Ewch i’r prif gynnwys
 Mason Wells

Mason Wells

Myfyriwr ymchwil,

Mae'r cynnwys hwn ar gael yn Saesneg yn unig.


Research Overview

I began my PhD in October 2017 exploring the cause of macular sparing using novel psychophysical techniques and structural/functional brain imaging. My project also aims to investigate the optimal stimuli for mapping residual visual function.

Educational and Professional Qualifications

2017 – present: PhD in Visual Neuroscience, Cardiff University, Wales. School of Optometry and Vision Sciences/School of Psychology. Project Title: Mapping residual visual function in hemianopia.

2016 – 2017: MSc. Cognitive Neuroscience, University of York, England. Classification: Distinction.
2013 – 2016:   BSc. (Hons) Psychology, Bangor University, Wales. Classification: First Class Honours.

Conference/seminar presentations

2017: The University of York’s Work in Progress Seminar Series - “Restoring vision and the brain's ability to adapt.”

Innovation and Engagement

2017: Research Bites: The University of York – An opportunity for research to share their knowledge and experience with a varied audience of non-specialists and the general public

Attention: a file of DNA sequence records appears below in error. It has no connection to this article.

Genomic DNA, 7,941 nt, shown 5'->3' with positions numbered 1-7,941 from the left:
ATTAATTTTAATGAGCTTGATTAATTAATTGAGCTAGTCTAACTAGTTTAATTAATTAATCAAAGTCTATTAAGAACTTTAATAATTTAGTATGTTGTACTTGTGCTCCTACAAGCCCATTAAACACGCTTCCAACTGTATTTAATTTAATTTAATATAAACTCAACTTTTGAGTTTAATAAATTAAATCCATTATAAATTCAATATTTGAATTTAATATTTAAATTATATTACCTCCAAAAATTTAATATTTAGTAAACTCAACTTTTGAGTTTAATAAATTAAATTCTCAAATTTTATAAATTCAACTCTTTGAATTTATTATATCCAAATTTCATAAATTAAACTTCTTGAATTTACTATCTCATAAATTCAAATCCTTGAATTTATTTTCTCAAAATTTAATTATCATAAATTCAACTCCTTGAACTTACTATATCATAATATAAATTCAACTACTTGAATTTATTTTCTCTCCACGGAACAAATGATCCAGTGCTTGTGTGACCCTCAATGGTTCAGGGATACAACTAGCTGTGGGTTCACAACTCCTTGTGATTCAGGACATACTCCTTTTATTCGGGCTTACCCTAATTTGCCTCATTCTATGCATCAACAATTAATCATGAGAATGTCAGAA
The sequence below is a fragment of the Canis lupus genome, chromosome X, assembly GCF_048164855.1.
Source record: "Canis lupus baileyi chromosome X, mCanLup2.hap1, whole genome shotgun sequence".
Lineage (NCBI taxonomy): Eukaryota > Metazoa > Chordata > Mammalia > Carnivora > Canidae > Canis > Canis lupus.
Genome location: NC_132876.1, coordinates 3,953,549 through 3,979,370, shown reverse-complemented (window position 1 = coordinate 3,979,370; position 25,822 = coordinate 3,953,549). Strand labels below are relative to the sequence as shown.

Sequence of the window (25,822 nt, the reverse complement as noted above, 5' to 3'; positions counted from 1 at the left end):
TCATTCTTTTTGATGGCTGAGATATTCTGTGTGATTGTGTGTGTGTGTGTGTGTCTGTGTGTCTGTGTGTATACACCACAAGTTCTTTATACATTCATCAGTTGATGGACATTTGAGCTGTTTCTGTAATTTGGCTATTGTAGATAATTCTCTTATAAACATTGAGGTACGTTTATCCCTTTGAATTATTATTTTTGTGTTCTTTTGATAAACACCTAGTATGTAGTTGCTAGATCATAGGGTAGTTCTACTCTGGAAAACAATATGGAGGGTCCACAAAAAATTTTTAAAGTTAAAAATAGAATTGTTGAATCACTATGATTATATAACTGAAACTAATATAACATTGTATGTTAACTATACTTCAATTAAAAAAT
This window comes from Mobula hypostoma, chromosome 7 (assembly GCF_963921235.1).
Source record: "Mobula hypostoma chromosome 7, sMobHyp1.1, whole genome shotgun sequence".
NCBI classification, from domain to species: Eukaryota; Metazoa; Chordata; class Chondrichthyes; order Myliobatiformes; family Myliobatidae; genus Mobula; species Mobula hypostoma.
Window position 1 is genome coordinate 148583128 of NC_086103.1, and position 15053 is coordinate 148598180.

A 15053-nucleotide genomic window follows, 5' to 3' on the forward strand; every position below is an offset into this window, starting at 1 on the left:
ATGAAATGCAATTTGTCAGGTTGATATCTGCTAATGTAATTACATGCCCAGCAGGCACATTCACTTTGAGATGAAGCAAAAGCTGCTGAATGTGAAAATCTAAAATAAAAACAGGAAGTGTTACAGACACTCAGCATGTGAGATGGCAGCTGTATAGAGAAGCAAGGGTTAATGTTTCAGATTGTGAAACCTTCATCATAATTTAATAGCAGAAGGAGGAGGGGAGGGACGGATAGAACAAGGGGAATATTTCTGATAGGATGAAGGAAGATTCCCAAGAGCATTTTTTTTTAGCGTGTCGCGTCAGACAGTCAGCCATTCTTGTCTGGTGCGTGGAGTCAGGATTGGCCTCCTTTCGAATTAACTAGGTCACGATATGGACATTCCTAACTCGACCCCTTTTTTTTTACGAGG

2017: Psych!York: Interactive Family Fun at Kings Manor – An event run by young researchers from the University of York’s Psychology Department. Suitable for all the family, with hand-outs for adults, brain colouring and crafts for younger children, and illusions and interactive exhibits.


Diddordebau ymchwil

Research Topics and Related Projects

Loss of half of the visual field (hemianopia) is a common finding following stroke or brain injury affecting the primary visual cortex. Despite being apparently ‘blind’ in this hemifield, some patients apparently retain some vision close to fixation in the blind field. This is known as 'macular sparing'.

Funding Source

Funded by the School of Optometry and Vision Sciences and the School of Psychology


 Matthew Dunn

Dr Matt Dunn



Dr Tony Redmond

Lecturer, Deputy Director of Postgraduate Research